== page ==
The proliferation of social media has discombobulated all traditional forms of measuring influence. PR practitioners are among the first to realize this, because suddenly, their jobs are radically more complicated. Instead of just mainstream media journalists and producers, suddenly there are renegade bloggers, YouTube video creators, and Tweeters that all can drive people to action.
The old forms of PR don’t work in this context: a Rolodex of a few hundred people (and yes, there are still some dinosaurs that have Rolodexes) is not going to cut it against millions of influential Facebook accounts.
The world has shifted, but the tools have not kept pace. Klout is perhaps the most robust service for measuring influence yet, and that only looks at one outpost: Twitter.
So, the come on I received in my inbox recently was enticing: “How influential are you online? Click to find out!”
So, I clicked. Continue reading “Fast Company’s Influence Project Can’t Track Influence”
If you haven’t spent time on Quora, then you’re missing out. That is, if you like to hang out with smart people and discuss interesting topics. If you don’t like those things, then you’re not missing anything. Continue reading “Attention Marketers: Stop Trying to Ruin Quora”
If you’re like most marketers, you buy your digital display advertising on a CPM basis. But, what if you found out that your thousand impressions were really only 700? Or 500? That is a real possibility with the new Chrome extension, Stylebot. Continue reading “Stylebot Gives Users Control to Eliminate Display Advertising”
I wrote a piece that reviews several important social media content curation tools that went live on Social Media Examiner today. You can check it out here.
If you’ve visited my site from Social Media Examiner, welcome! I hope you poke around and take a look at some of the other content I’ve written about using social media for content curation.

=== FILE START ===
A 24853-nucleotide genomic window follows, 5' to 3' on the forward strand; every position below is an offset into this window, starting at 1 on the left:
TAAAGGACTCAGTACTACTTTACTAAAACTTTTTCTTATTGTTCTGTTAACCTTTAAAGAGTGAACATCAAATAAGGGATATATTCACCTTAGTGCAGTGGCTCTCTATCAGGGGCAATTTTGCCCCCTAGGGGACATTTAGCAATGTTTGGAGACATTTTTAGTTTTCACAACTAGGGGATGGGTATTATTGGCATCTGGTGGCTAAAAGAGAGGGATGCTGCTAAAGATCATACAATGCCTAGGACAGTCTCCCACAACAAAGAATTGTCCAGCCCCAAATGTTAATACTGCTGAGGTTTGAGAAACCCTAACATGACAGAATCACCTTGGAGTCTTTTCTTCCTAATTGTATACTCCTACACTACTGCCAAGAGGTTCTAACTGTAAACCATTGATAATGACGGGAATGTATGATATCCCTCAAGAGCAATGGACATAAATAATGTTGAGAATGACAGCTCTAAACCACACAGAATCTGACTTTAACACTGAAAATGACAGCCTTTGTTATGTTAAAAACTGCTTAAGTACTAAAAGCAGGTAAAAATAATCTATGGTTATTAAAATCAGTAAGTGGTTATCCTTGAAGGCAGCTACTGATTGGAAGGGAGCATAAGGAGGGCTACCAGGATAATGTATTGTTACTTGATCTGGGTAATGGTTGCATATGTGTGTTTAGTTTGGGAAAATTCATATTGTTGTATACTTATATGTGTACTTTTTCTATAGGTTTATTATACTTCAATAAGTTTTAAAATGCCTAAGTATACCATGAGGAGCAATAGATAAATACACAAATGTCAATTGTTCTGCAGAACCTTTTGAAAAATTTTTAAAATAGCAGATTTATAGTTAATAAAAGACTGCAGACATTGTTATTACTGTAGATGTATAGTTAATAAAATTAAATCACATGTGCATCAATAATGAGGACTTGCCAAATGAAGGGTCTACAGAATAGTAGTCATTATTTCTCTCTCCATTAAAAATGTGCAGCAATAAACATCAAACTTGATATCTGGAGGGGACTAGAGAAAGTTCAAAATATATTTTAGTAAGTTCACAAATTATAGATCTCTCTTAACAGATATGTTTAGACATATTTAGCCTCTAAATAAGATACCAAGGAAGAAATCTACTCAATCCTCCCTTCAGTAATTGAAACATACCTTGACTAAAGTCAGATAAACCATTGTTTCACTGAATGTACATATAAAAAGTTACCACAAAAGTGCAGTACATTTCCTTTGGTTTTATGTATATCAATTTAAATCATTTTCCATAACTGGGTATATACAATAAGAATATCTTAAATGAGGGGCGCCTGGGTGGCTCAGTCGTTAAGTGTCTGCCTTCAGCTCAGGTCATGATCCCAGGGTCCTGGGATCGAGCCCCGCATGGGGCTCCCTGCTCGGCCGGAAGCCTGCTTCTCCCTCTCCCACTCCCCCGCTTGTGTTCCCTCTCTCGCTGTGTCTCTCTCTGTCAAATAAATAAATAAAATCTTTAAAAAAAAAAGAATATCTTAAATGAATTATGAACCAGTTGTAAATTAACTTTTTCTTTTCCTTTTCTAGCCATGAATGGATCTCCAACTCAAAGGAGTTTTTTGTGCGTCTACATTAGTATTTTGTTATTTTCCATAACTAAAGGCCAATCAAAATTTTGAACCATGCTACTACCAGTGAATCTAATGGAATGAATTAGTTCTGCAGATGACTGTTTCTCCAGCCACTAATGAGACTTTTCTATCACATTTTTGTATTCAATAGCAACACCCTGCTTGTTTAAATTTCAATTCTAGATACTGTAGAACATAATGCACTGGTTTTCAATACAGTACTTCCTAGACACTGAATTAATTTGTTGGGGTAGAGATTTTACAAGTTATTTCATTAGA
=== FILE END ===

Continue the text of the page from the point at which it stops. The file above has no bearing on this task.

I’ve written about all of the ways that people are curating social media content; why social media curators are not “just filters” (as some ego-driven, threatened museum folks have declared), how to build resonance with new Twitter marketing tactics, and another curation tool that I can highly recommend.
I have some more content coming about the emerging toolset for content curation, so stick around or subscribe via RSS.
Many hands have been wrung about the future of music. The music industry has seen year over year of increasingly steep declines for a decade. Think about that for a minute: in 2001, the business fell by 3%. In 2002, it fell another 11%. In 2003, it recovered slightly. But the dead cat bounce was confirmed in the subsequent years. The industry has posted double digit declines in 2006, 2007, 2008, and 2009. In 1999, the industry was $14.3 billion. In 2009, it was less than half – $6.3 billion.
Can you hear the clanging death bells? Music will surely die! This fate has been proclaimed everywhere, but, of course, misses the point completely. If we learned nothing else from the housing bust, let us at least remember that more isn’t always better – sometimes it’s just more. Continue reading “Why the Future of Music is Brighter Than Ever”
In The Great Reset, Richard Florida asks the question that all policy makers should be asking: what happens after a Depression?
This shockingly simple question opens the door to look at history as a guide for what is to come for the U.S. economy. Florida reviews two different economic slowdowns in American history, the Long Recession of the 1870s, and the Great Depression of the 1930s, and compares those to our most recent financial meltdown of 2007-present.